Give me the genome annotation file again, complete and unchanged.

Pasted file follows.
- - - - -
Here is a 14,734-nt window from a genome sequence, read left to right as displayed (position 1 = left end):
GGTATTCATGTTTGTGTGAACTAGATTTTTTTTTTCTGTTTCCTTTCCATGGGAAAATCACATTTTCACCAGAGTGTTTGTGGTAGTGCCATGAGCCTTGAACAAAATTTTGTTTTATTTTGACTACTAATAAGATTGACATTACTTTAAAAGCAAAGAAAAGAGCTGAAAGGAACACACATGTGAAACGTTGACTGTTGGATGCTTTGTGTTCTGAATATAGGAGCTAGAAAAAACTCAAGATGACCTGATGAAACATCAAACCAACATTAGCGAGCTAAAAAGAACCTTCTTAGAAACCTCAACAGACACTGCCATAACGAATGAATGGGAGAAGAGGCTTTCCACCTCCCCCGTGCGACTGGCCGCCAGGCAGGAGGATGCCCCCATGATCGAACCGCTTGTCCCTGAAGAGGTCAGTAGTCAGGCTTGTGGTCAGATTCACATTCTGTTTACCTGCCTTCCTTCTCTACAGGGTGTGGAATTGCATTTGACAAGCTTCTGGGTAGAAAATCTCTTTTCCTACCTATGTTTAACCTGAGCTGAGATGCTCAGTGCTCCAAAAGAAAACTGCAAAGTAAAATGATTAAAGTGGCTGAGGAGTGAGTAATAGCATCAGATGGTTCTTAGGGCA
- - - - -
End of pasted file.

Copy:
Here is a 14,734-nt window from a genome sequence, read left to right as displayed (position 1 = left end):
GGTATTCATGTTTGTGTGAACTAGATTTTTTTTTTCTGTTTCCTTTCCATGGGAAAATCACATTTTCACCAGAGTGTTTGTGGTAGTGCCATGAGCCTTGAACAAAATTTTGTTTTATTTTGACTACTAATAAGATTGACATTACTTTAAAAGCAAAGAAAAGAGCTGAAAGGAACACACATGTGAAACGTTGACTGTTGGATGCTTTGTGTTCTGAATATAGGAGCTAGAAAAAACTCAAGATGACCTGATGAAACATCAAACCAACATTAGCGAGCTAAAAAGAACCTTCTTAGAAACCTCAACAGACACTGCCATAACGAATGAATGGGAGAAGAGGCTTTCCACCTCCCCCGTGCGACTGGCCGCCAGGCAGGAGGATGCCCCCATGATCGAACCGCTTGTCCCTGAAGAGGTCAGTAGTCAGGCTTGTGGTCAGATTCACATTCTGTTTACCTGCCTTCCTTCTCTACAGGGTGTGGAATTGCATTTGACAAGCTTCTGGGTAGAAAATCTCTTTTCCTACCTATGTTTAACCTGAGCTGAGATGCTCAGTGCTCCAAAAGAAAACTGCAAAGTAAAATGATTAAAGTGGCTGAGGAGTGAGTAATAGCATCAGATGGTTCTTAGGGCA